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NASA Space Science

NASA Spacecraft Set to Shine Spotlight on Mercury 71

Posted by ScuttleMonkey
from the long-lead-time dept.
coondoggie writes to tell us Network World is reporting that NASA will this month see the realization of a mission launched in 2004, sent to explore the planet Mercury. "MESSENGER, launched in 2004, is the first NASA mission sent to orbit Mercury, the planet closest to the sun. But on Jan. 14 it will pass close by the planet and use Mercury's gravity for a critical assist needed to keep the spacecraft on track for its ultimate orbit around the planet three years from now. Still, the spacecraft is also expected to throw back some never-before -seen images, NASA said. The flyby also will gather essential data for planning the overall mission. After flybys of Earth, Venus, and Mercury, it will start a year-long orbital study of Mercury in March 2011, NASA said. "
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NASA Spacecraft Set to Shine Spotlight on Mercury

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  • by Sunburnt (890890) on Monday January 07, 2008 @07:43PM (#21948240)
    They'll have to land and go inside the caves if they want to find the harmoniums.
  • COPS (Score:1, Offtopic)

    by Anne_Nonymous (313852)
    >> NASA Spacecraft Set to Shine Spotlight on Mercury

    Why does this make me think police helicopter?

    Bad boys bad boys
    Watcha gonna do, whatcha gonna do
    when they come for you
    • by davidsyes (765062)
      Yeh, and they'll be scared shitless if there is a huge green Gei... umm, gecko waiting for them.
    • Still, the spacecraft is also expected to throw back some never-before -seen images, NASA said.
      No, its going to throw back images we've already seen...
  • Why so long . . . (Score:4, Informative)

    by StefanJ (88986) on Monday January 07, 2008 @08:03PM (#21948420) Homepage Journal
    It's hinted at in the story, but the reason the probe is taking its sweet time to actually achieve an orbit is Mercury's high orbital velocity.

    It's pretty easy to get into an elliptical orbit which stretches from Earth's orbit around the Sun to Mercury's orbit around the sun. But getting into a circular orbit means matching Mercury's velocity, and doing so in a way that lets a "burn" be made to actually enter into an orbit around the planet. As I recall, you need a total velocity change of 40 kps to get into orbit around Mercury. That more than twice the change required to get into an orbit around Mars.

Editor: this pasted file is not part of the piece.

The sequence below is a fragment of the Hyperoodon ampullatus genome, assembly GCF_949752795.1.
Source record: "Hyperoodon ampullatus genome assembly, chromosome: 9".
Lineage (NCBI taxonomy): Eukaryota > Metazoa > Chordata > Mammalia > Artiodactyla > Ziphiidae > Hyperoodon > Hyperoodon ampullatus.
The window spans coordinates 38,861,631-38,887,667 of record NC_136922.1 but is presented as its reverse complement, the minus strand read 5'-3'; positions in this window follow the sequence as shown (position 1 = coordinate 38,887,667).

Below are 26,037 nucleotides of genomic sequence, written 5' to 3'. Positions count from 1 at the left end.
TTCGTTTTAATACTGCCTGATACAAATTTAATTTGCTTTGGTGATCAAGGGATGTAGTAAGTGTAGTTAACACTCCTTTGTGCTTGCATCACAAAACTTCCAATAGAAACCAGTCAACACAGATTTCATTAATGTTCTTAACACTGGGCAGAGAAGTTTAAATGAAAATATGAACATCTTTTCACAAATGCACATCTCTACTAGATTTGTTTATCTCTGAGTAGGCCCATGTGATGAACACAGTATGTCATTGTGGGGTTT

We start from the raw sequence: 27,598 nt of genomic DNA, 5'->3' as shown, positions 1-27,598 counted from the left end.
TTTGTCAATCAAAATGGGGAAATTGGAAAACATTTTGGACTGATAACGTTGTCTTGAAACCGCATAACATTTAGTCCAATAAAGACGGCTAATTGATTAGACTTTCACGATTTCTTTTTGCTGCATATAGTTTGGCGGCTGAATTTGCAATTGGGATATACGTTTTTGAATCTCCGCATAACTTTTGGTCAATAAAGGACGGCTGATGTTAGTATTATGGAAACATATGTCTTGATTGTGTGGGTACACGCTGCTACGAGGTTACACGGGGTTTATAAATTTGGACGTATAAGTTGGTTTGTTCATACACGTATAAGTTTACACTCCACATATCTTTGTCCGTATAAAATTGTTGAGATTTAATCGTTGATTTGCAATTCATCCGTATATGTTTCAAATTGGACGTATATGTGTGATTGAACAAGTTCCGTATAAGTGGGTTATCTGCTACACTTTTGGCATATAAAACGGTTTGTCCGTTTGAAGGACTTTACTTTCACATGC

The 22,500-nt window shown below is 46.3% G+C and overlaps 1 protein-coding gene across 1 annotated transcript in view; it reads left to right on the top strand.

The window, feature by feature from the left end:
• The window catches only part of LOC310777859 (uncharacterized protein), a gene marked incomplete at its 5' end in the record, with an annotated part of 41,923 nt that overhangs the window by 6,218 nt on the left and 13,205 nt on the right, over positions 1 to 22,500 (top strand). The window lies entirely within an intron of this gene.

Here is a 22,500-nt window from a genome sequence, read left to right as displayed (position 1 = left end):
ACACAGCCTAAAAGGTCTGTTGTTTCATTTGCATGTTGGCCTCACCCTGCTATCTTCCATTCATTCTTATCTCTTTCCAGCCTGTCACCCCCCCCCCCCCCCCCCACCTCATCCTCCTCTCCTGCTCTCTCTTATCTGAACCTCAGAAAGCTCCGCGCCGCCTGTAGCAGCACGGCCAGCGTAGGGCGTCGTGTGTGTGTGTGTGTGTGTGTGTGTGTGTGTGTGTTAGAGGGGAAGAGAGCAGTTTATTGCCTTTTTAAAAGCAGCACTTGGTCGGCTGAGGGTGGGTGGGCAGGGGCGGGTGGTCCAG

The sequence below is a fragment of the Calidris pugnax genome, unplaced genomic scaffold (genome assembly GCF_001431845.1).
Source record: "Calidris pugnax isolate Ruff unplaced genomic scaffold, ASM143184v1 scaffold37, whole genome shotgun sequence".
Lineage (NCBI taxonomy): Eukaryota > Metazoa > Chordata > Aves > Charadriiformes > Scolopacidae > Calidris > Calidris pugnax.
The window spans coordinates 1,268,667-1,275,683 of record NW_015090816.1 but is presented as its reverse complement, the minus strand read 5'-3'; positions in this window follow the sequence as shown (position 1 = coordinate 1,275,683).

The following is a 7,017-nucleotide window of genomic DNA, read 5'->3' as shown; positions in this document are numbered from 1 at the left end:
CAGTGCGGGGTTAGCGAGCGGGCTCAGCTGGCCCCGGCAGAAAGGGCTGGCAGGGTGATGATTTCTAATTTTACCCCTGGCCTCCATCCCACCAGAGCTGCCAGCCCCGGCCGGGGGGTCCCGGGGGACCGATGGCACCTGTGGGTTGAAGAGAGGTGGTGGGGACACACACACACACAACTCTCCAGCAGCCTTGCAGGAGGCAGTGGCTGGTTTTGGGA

It's pretty impressive that NASA figured out a way to do this with a gravity assist. A proposed European probe would have used an ion rocket to make the velocity change.
    • Re:Why so long . . . (Score:5, Interesting)

      by Deadstick (535032) on Monday January 07, 2008 @08:48PM (#21948788)
      It's hinted at in the story, but the reason the probe is taking its sweet time to actually achieve an orbit is Mercury's high orbital velocity.

      Well, actually, Mercury's low orbital velocity. It's more than Earth's, but when that elliptical transfer orbit reaches Mercury's orbit, the spacecraft is purely hauling ass. It actually takes a negative delta-V to match velocities.

      To reach a superior planet (one outside your own orbit) you initiate the transfer orbit with a positive delta-V, then circularize it with another positive delta-V when you get there. For an inferior planet (inside your orbit), substitute "negative" for "positive" in both places.

      rj

      • by Mantaar (1139339)
        Yeah, I figure this is just like potential energy on earth: when something falls towards earth, it gains velocity. When you throw it up you'll need to supply it with the velocity yourself.

        As in space there's no up and down you'll have to imagine the space craft "falling" towards the sun when traveling to the sun and thus gaining velocity it didn't have in the beginning. Reverse for traveling to Jupiter.

        Of course, like all analogies, this one contains mistakes as the probe could also gain velocity from "
        • by Deadstick (535032)
          It's certainly a complicated dynamics problem, but the velocity changes associated with moving from one planetary orbit to another are orders of magnitude bigger than anything the gravity of the planets themselves can deliver. If you have the fuel to get into and out of the transfer orbit, you can maneuver around the planets themselves with the leftovers.

          rj
      • Re:Why so long . . . (Score:5, Informative)

        by evanbd (210358) on Monday January 07, 2008 @09:11PM (#21948930)
        Well, delta-v is usually treated as a positive scalar value in orbital mechanics. The propellant needed to change your velocity by (say) 3 km/s is independent of whether you're speeding up, slowing down, or changing direction. So, while velocity is a vector quantity with direction and magnitude, delta-v is usually treated as a simple positive-valued scalar. (At least when the impulse comes from a high-thrust rocket engine; for very low thrust things like ion engines, or weird things like solar sails, the problem changes somewhat.)